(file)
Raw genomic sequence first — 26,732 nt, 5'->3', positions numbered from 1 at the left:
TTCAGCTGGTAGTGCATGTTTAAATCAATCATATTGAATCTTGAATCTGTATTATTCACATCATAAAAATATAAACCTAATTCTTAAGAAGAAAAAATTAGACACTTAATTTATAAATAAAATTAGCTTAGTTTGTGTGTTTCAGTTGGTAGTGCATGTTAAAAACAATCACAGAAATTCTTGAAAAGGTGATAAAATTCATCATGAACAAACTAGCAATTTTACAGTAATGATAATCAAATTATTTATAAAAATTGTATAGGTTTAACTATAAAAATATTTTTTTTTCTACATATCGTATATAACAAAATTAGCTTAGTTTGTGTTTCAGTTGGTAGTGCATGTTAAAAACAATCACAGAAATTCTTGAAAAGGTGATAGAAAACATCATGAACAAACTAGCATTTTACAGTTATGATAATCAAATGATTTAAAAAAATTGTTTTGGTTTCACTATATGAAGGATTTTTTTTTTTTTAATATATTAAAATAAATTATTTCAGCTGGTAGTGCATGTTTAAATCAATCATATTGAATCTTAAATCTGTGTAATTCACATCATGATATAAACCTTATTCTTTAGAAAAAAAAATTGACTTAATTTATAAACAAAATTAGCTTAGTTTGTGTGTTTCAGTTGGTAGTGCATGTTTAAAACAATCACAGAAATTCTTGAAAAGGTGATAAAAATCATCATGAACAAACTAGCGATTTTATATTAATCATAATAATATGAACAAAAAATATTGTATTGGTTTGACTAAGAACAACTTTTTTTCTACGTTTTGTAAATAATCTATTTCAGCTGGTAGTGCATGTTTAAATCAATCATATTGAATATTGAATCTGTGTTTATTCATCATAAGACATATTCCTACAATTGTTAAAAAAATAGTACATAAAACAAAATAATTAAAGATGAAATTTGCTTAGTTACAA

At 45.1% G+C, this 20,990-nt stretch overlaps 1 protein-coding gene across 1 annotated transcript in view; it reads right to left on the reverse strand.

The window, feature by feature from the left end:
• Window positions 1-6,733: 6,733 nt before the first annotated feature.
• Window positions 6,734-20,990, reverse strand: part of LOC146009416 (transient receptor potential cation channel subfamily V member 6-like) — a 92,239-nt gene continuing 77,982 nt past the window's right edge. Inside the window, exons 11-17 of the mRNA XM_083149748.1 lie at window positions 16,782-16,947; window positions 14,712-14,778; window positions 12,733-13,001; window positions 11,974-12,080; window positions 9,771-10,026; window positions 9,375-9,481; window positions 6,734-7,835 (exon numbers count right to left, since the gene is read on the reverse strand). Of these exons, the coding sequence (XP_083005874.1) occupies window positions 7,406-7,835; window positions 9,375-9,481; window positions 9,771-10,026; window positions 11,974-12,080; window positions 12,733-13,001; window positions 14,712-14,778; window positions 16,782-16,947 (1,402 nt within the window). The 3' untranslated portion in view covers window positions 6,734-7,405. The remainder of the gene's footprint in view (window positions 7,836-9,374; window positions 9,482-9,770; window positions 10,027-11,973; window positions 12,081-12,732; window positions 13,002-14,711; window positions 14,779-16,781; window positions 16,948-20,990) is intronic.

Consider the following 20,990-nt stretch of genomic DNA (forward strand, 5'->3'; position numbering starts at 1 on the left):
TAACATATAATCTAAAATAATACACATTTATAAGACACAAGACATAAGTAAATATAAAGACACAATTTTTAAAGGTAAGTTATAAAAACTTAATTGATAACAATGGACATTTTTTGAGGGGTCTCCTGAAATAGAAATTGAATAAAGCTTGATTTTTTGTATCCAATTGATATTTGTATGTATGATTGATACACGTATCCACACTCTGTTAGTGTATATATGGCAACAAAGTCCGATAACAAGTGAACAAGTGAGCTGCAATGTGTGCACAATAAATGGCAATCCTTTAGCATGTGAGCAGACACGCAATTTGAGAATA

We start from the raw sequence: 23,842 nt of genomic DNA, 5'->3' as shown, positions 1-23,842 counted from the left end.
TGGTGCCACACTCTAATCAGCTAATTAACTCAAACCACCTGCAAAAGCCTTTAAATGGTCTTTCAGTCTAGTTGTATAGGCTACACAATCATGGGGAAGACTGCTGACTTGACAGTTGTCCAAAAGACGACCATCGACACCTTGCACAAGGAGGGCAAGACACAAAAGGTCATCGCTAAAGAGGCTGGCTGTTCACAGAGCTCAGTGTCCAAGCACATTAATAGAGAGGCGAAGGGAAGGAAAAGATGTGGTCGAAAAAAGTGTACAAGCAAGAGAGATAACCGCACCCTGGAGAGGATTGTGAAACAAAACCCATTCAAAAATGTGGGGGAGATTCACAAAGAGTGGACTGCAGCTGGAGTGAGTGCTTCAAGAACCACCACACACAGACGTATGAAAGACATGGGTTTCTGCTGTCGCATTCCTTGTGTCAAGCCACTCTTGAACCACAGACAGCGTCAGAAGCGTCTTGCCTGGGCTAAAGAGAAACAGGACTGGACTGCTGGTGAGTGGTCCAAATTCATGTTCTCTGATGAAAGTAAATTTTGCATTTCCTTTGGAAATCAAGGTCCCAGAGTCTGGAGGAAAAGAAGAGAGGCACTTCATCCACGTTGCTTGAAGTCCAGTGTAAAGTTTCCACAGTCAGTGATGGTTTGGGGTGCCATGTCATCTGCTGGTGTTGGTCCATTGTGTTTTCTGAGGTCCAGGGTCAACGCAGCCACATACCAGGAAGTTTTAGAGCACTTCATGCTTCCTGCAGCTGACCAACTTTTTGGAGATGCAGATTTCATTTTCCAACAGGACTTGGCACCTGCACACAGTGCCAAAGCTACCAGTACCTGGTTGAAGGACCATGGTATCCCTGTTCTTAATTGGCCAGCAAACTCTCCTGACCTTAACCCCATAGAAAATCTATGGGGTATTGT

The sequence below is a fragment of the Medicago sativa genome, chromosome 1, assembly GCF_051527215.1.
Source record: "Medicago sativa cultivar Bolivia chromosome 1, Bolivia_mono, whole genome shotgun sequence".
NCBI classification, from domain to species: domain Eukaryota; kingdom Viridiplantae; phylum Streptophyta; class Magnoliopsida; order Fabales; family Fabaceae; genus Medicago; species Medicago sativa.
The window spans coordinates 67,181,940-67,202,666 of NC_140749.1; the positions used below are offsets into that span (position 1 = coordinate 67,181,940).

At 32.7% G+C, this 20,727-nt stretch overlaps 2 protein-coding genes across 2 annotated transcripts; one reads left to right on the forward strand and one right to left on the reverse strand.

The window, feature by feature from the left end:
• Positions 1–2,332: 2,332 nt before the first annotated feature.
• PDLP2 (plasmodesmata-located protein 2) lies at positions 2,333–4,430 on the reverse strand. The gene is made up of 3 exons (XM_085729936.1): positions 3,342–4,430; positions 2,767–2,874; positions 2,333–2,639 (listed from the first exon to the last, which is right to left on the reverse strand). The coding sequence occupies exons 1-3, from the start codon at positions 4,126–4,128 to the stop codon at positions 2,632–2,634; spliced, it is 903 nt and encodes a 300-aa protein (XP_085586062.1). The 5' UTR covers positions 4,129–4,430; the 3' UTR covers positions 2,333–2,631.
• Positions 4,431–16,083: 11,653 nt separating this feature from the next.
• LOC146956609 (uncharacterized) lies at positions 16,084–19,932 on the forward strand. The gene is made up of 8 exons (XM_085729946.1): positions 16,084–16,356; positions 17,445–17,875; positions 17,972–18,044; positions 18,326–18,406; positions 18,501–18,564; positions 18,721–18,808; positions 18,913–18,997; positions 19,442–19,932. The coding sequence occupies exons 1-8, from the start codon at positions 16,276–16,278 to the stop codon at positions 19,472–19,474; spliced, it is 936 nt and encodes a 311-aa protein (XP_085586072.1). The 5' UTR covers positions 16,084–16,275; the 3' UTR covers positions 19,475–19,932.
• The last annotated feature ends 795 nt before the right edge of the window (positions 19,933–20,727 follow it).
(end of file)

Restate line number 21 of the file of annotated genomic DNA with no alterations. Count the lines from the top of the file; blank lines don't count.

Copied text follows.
• The last annotated feature ends 795 nt before the right edge of the window (positions 19,933–20,727 follow it).